More than two and a half years after the fact, the Feds are finally going to investigate the failure of voter registration software – from a company that had been cyber-attacked by Russians just days before the November 2016 US presidential election – in the swing state of North Carolina.
Politico has reviewed a document and spoken to somebody with knowledge of the episode, both of which suggest that the vendor, VR Systems, “inadvertently opened a potential pathway for hackers to tamper with voter records in North Carolina on the eve of the presidential election.”
Specifically, VR Systems used remote-access software to connect for several hours to a central computer in Durham County so as to troubleshoot problems with the company’s voter registration software. In fact, election officials would come to find out that this was common practice, according to Politico’s source, in spite of the fact that election technology security experts agree that it opens up systems to hacking.
Election Day 2016: Dunham County
When the polls opened in Dunham County on 8 November 2016, election officials discovered that the laptop computers used by precincts to verify voter registration had malfunctioned. They were forced to cross-check voter registration with old-fashioned paper poll registries and to extend voting hours.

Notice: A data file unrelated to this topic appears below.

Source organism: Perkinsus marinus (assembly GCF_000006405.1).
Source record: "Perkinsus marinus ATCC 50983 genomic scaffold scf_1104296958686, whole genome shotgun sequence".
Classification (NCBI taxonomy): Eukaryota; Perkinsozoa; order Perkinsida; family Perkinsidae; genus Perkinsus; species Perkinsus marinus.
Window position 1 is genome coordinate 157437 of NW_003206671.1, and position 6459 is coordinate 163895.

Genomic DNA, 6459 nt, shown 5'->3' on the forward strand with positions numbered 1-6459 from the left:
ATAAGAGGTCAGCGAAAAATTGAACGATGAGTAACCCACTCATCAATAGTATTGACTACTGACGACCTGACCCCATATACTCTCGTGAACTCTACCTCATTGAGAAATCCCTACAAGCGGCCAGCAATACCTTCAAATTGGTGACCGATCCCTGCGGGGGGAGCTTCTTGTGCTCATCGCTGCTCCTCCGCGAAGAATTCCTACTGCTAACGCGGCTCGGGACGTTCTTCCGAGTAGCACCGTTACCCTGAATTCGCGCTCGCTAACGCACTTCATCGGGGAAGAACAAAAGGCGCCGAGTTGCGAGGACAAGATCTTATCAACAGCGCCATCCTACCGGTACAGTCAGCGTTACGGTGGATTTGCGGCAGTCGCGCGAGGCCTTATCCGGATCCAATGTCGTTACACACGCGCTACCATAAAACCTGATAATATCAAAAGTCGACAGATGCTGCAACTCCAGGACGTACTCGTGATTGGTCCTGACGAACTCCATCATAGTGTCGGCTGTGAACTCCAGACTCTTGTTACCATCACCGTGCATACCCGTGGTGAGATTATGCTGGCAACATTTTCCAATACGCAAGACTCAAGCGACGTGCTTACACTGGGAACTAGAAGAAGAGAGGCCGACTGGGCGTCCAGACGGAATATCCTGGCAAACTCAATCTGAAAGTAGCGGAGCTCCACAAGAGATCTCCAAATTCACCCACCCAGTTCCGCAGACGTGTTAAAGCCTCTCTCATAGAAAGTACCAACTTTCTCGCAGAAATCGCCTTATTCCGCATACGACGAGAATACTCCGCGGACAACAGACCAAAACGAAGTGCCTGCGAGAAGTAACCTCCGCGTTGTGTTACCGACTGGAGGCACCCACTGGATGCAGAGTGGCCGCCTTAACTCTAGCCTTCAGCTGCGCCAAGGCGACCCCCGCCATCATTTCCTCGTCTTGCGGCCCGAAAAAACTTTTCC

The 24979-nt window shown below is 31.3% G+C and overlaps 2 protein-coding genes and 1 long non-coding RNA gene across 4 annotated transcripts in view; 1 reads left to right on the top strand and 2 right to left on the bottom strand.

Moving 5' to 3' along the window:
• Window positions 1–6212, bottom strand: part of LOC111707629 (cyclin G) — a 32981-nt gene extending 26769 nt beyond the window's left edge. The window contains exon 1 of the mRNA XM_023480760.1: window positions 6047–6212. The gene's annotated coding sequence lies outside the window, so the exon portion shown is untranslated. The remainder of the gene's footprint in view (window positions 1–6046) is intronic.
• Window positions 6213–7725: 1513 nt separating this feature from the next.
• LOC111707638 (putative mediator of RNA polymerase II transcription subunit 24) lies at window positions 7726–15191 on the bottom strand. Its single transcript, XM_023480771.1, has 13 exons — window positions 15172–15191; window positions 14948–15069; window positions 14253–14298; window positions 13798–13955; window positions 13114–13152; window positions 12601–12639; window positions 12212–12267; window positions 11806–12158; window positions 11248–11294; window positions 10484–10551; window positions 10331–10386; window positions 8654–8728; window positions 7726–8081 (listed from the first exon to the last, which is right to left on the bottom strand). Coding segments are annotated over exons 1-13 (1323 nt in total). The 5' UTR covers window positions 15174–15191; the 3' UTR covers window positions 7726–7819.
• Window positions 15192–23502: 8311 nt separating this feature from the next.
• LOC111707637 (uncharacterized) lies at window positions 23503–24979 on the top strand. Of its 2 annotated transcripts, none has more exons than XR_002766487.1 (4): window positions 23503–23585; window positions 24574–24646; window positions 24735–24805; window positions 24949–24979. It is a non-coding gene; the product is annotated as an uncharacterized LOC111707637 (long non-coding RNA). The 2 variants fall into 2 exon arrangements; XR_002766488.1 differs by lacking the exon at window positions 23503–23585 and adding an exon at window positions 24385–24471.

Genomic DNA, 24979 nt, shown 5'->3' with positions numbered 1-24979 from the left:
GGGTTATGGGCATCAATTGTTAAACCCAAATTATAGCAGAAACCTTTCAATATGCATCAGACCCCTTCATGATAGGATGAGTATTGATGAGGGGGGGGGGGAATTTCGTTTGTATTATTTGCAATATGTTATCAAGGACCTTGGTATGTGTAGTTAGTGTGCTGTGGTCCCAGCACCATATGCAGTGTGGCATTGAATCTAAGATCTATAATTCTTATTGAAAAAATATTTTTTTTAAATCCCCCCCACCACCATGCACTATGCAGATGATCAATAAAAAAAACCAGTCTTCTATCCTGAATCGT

It was suspicious, and it wasn’t an isolated incident. Five or six precincts reported the same problem with the computerized check-in system from VR Systems, a Florida-based e-voting vendor with customers in eight states. The county, which leans heavily to the Democrats, had delivered 75% of its votes to Barack Obama during both of his presidential runs, and North Carolina was considered a key swing state in the 2016 presidential election.
At the time, state election officials hadn’t taken the 21 affected laptops as evidence. If there were any forensic analysis done on those laptops before now, it wasn’t publicly disclosed, making last week’s announcement the first known federal probe of the malfunctioning technology.
The Associated Press last week reported that the US Department of Homeland Security (DHS) will be conducting the forensic analysis to find out what happened with those laptops during an election that special counsel Robert Mueller has said the Russians had tried to push toward a win for Donald Trump.
More than a year for attackers to erase their tracks
It wasn’t until 2017 that the state election officials seized those 21 laptops, following the Intercept having published a leaked report from the National Security Agency (NSA). In that report, the NSA described how Russian hackers had launched a spearphishing attack against employees of VR Systems just days before the 2016 election.
Josh Lawson, who was general counsel of the North Carolina board of elections at the time, says that following the leaked report, state election officials seized those 21 laptops as evidence. But it was more than a year after the Election Day episode – plenty of time for hackers to erase their tracks.